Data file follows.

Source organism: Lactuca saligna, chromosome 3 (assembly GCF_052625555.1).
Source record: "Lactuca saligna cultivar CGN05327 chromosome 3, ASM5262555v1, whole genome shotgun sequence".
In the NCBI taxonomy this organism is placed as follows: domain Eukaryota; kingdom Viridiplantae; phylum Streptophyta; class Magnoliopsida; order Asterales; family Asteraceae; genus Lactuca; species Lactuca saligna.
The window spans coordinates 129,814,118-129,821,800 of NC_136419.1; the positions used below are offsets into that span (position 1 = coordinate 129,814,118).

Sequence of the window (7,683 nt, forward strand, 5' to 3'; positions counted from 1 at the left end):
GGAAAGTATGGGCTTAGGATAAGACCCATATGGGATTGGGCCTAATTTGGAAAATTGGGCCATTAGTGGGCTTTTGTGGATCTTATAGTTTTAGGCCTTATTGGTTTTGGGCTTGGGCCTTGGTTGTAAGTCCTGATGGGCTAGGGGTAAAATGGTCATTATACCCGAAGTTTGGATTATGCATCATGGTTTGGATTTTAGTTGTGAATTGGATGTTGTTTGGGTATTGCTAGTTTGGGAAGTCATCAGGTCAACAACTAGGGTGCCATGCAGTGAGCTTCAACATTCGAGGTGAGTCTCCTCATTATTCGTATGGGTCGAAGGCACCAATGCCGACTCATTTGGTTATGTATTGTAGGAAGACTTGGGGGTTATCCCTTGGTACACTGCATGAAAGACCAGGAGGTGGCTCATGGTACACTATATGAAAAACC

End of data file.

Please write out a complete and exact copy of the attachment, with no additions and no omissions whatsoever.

Source organism: Lactuca saligna, chromosome 3 (assembly GCF_052625555.1).
Source record: "Lactuca saligna cultivar CGN05327 chromosome 3, ASM5262555v1, whole genome shotgun sequence".
In the NCBI taxonomy this organism is placed as follows: domain Eukaryota; kingdom Viridiplantae; phylum Streptophyta; class Magnoliopsida; order Asterales; family Asteraceae; genus Lactuca; species Lactuca saligna.
The window spans coordinates 129,814,118-129,821,800 of NC_136419.1; the positions used below are offsets into that span (position 1 = coordinate 129,814,118).

Sequence of the window (7,683 nt, forward strand, 5' to 3'; positions counted from 1 at the left end):
GGAAAGTATGGGCTTAGGATAAGACCCATATGGGATTGGGCCTAATTTGGAAAATTGGGCCATTAGTGGGCTTTTGTGGATCTTATAGTTTTAGGCCTTATTGGTTTTGGGCTTGGGCCTTGGTTGTAAGTCCTGATGGGCTAGGGGTAAAATGGTCATTATACCCGAAGTTTGGATTATGCATCATGGTTTGGATTTTAGTTGTGAATTGGATGTTGTTTGGGTATTGCTAGTTTGGGAAGTCATCAGGTCAACAACTAGGGTGCCATGCAGTGAGCTTCAACATTCGAGGTGAGTCTCCTCATTATTCGTATGGGTCGAAGGCACCAATGCCGACTCATTTGGTTATGTATTGTAGGAAGACTTGGGGGTTATCCCTTGGTACACTGCATGAAAGACCAGGAGGTGGCTCATGGTACACTATATGAAAAACC